3 broccoli florets~washed, dried and cut into bite size pieces, washed and pitted 1 1/2 cups fresh bing cherries, and cut in half.Chopped one half red onion,chopped one large granny smith apple,1/2 cup sunflower seeds, tossed together in a big bowl. For the dressing~1/2 cup non-fat greek yogurt, 1/2 cup low fat sour cream,2 Tbsp vinegar,1 Tbsp sugar,salt and pepper to taste. Mix it together with the salad, and refrigerate. Next time I will add celery and bacon..just for fun, and maybe switch out the sunflower seeds for hazelnuts.
Our motto around the farm is...all chores done by cocktail hour. So, I pulled the ribs out of the fridge and smothered them with a dry pork rub, and let them sit for a bit. Just before cocktail hour, I put them on the smoker. I cut some sweet potatoes into thick discs, drizzled them with olive oil,salt and pepper, threw them in the oven to cook. Once they were soft, I smashed them a little with a potato masher, put them back in the oven to cook until a little crispy...and we were ready to eat!
Give it a try! It was super delicious and plenty left for our lunch the next day!
From my farm house kitchen to you! Enjoy!
We get a lot of interest about butcher day on the farm, so I thought I would write to explain how it happens. I set the butcher dates, usually months in advance, depending on their busy season. If it's deer/elk season, I schedule those months before, as they get so busy. I pre-sell the animals we are going to butcher. They call me the day before, to let me know what time the crew will be here. Jay usually get's up a little early, and corrals the beef we are going to take. I sometimes help with this, if he wants my opinion, or there are multiple animals. You want a one shot kind of butcher, no one that is inexperienced at this...safety and you don't want all your hard work ruined by someone that is a bad shot and you have the animal running around mad, for safety reasons and not to get all that adrenalin running through their blood and into their system! The assistant bleeds them out and Jay transports them to the butcher truck with the loader tractor. They always park at the end of our driveway, near the lamb pen. When they are done with the beef, I am the clean up girl at the barn where they were shot. I immediately get the hose out and wash down the road, as much as I can, and the concrete that leads down to the area they were in holding at. Not only does it look unsightly, but it starts to stink when as it warms up, so if it's not rainy season, I'm right on it. Same with the hogs and lambs. The hogs are taken with a bullet but the lambs, they break their neck...so it's fast and they don't suffer. They are both bled out as well...and I'm in the barn next, hosing off the concrete pads, the walls and wood, if there is anything on them. It's all the butcher's job after that. They remove the heads, stomaches, hoof portions that aren't edible. They remove the tails and cheek meat of the beef for me, as it makes for great stews! The customer is entitled to it if they want it. If they don't I take it. Jay has fond memories of his grandmother Minnie, coming to the farm every week end from Seattle and making the family oxtail stew. The carcass are hung in the sterile butcher truck to their shop, ready to be custom cut and wrapped.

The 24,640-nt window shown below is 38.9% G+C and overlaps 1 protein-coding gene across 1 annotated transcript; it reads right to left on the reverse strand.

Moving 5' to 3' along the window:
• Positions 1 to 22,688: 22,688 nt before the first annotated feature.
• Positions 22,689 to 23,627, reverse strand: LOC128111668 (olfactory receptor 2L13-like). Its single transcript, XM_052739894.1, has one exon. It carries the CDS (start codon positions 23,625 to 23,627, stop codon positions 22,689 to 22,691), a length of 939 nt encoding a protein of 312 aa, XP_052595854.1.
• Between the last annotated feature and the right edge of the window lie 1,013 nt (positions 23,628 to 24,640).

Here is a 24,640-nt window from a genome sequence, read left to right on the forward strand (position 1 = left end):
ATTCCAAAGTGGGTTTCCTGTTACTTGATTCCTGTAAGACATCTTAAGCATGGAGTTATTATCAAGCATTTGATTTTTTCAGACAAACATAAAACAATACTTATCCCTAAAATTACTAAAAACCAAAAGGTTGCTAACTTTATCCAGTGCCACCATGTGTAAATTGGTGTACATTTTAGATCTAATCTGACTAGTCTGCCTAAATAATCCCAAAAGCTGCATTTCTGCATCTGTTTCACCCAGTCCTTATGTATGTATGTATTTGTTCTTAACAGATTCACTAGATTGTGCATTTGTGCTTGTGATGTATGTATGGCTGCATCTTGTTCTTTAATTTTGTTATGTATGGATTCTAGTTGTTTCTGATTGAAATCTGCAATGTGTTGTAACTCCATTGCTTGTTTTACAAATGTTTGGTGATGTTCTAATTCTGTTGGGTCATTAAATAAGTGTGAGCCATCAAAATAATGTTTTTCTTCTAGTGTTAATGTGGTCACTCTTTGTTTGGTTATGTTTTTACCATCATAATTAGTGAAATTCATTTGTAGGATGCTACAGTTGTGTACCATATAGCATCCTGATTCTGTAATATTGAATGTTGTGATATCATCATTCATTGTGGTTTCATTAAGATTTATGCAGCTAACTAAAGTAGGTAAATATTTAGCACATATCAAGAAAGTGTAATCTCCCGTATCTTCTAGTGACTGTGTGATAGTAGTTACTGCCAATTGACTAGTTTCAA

I have been bound and determined to check off my list, to update our site and write blogs regularly. Since butcher our May butcher date is upon us, I thought it a good time to blog about the process. We get a lot of questions about it, so hopefully this will help. We pre-sell our animals for butcher, which is required, unless we have them processed at a USDA processing facility. There is not one in this county yet. There is one in the works, hopefully it will be up and running in the next 1-2 years, as well as a USDA mobile unit. As of now...we can sell beef by the 1/4,1/2,3/4 or whole animal, lamb and pork, by the 1/2 and whole. You choose your custom cut/wrap using our butcher's guideline sheet. There is always wiggle room...so be sure and ask. Processing time on the beef is 10-14 days, as it dry age hangs at our butcher shop before it is custom cut/wrapped, according to your request. The pork processing time is 7-10 days, to allow for the hams and bacon to be cured/smoked. The processing time on the lamb is determined by what day of the week they cut lamb next. All the meats are wrapped in plastic then paper and each individual package is marked what cut it is. The lamb burger and pork sausage are all in rolls, 1 lb.or more, it's up to you. We ask that you have your cut/wrap instructions in on or before butcher day, so that when the shop is ready to process the orders, they have your card in front of them. You provide them with your name,phone # and our name, so they know what farmer you belong to. If you are looking for 100% grass fed beef, and all natural pork and lamb, non-medicated meats, then we would love to be your source.
City born and raised, now living among the corn maze. I don't profess to be an expert at anything, but I hope you enjoy what I have learned along the way and landed right where I love...this farm!